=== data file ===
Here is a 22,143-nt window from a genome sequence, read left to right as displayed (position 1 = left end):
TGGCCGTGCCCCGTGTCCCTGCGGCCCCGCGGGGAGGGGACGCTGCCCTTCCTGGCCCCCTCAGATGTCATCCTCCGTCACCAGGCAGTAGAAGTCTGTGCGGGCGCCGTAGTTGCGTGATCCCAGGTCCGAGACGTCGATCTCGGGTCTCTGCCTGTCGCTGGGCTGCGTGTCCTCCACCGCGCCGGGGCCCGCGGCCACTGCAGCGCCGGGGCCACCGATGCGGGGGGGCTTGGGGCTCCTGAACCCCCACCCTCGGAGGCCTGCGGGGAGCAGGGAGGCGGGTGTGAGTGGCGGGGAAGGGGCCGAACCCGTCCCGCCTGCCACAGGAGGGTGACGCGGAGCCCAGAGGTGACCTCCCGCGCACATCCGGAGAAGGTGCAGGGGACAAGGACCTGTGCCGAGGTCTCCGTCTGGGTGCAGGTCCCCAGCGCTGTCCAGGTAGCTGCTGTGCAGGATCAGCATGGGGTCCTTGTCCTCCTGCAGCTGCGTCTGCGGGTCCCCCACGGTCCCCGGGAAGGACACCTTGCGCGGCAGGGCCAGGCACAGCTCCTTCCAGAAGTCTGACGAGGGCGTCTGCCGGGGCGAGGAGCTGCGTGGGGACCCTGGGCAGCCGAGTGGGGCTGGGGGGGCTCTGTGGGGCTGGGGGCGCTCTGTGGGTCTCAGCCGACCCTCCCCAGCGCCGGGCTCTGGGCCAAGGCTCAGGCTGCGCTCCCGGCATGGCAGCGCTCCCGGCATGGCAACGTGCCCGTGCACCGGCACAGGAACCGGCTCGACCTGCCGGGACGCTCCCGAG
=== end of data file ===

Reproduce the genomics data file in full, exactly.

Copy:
Here is a 22,143-nt window from a genome sequence, read left to right as displayed (position 1 = left end):
TGGCCGTGCCCCGTGTCCCTGCGGCCCCGCGGGGAGGGGACGCTGCCCTTCCTGGCCCCCTCAGATGTCATCCTCCGTCACCAGGCAGTAGAAGTCTGTGCGGGCGCCGTAGTTGCGTGATCCCAGGTCCGAGACGTCGATCTCGGGTCTCTGCCTGTCGCTGGGCTGCGTGTCCTCCACCGCGCCGGGGCCCGCGGCCACTGCAGCGCCGGGGCCACCGATGCGGGGGGGCTTGGGGCTCCTGAACCCCCACCCTCGGAGGCCTGCGGGGAGCAGGGAGGCGGGTGTGAGTGGCGGGGAAGGGGCCGAACCCGTCCCGCCTGCCACAGGAGGGTGACGCGGAGCCCAGAGGTGACCTCCCGCGCACATCCGGAGAAGGTGCAGGGGACAAGGACCTGTGCCGAGGTCTCCGTCTGGGTGCAGGTCCCCAGCGCTGTCCAGGTAGCTGCTGTGCAGGATCAGCATGGGGTCCTTGTCCTCCTGCAGCTGCGTCTGCGGGTCCCCCACGGTCCCCGGGAAGGACACCTTGCGCGGCAGGGCCAGGCACAGCTCCTTCCAGAAGTCTGACGAGGGCGTCTGCCGGGGCGAGGAGCTGCGTGGGGACCCTGGGCAGCCGAGTGGGGCTGGGGGGGCTCTGTGGGGCTGGGGGCGCTCTGTGGGTCTCAGCCGACCCTCCCCAGCGCCGGGCTCTGGGCCAAGGCTCAGGCTGCGCTCCCGGCATGGCAGCGCTCCCGGCATGGCAACGTGCCCGTGCACCGGCACAGGAACCGGCTCGACCTGCCGGGACGCTCCCGAG